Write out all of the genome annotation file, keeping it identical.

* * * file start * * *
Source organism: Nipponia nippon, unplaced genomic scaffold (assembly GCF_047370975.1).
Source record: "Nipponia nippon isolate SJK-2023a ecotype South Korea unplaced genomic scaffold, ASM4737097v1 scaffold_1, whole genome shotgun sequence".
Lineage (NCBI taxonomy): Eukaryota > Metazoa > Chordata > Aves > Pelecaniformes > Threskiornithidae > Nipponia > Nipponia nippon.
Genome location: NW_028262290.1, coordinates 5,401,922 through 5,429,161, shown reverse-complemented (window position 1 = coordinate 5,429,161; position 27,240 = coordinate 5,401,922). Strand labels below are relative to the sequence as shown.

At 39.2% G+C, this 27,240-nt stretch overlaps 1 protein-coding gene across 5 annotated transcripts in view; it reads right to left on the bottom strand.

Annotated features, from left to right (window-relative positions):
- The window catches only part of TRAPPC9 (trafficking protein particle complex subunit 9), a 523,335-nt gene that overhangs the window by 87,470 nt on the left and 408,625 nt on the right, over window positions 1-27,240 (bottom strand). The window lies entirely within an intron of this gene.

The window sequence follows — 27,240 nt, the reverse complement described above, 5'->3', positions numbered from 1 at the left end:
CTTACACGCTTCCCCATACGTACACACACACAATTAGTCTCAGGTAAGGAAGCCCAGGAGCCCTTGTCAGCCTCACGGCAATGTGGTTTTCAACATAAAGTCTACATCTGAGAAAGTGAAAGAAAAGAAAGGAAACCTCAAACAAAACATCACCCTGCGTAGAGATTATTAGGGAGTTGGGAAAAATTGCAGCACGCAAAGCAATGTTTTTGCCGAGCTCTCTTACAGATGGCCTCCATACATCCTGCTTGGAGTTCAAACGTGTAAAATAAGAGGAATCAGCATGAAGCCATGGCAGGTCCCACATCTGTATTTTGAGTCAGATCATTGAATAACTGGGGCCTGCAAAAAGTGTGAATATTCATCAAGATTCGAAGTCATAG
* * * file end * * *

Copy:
Source organism: Nipponia nippon, unplaced genomic scaffold (assembly GCF_047370975.1).
Source record: "Nipponia nippon isolate SJK-2023a ecotype South Korea unplaced genomic scaffold, ASM4737097v1 scaffold_1, whole genome shotgun sequence".
Lineage (NCBI taxonomy): Eukaryota > Metazoa > Chordata > Aves > Pelecaniformes > Threskiornithidae > Nipponia > Nipponia nippon.
Genome location: NW_028262290.1, coordinates 5,401,922 through 5,429,161, shown reverse-complemented (window position 1 = coordinate 5,429,161; position 27,240 = coordinate 5,401,922). Strand labels below are relative to the sequence as shown.

At 39.2% G+C, this 27,240-nt stretch overlaps 1 protein-coding gene across 5 annotated transcripts in view; it reads right to left on the bottom strand.

Annotated features, from left to right (window-relative positions):
- The window catches only part of TRAPPC9 (trafficking protein particle complex subunit 9), a 523,335-nt gene that overhangs the window by 87,470 nt on the left and 408,625 nt on the right, over window positions 1-27,240 (bottom strand). The window lies entirely within an intron of this gene.

The window sequence follows — 27,240 nt, the reverse complement described above, 5'->3', positions numbered from 1 at the left end:
CTTACACGCTTCCCCATACGTACACACACACAATTAGTCTCAGGTAAGGAAGCCCAGGAGCCCTTGTCAGCCTCACGGCAATGTGGTTTTCAACATAAAGTCTACATCTGAGAAAGTGAAAGAAAAGAAAGGAAACCTCAAACAAAACATCACCCTGCGTAGAGATTATTAGGGAGTTGGGAAAAATTGCAGCACGCAAAGCAATGTTTTTGCCGAGCTCTCTTACAGATGGCCTCCATACATCCTGCTTGGAGTTCAAACGTGTAAAATAAGAGGAATCAGCATGAAGCCATGGCAGGTCCCACATCTGTATTTTGAGTCAGATCATTGAATAACTGGGGCCTGCAAAAAGTGTGAATATTCATCAAGATTCGAAGTCATAG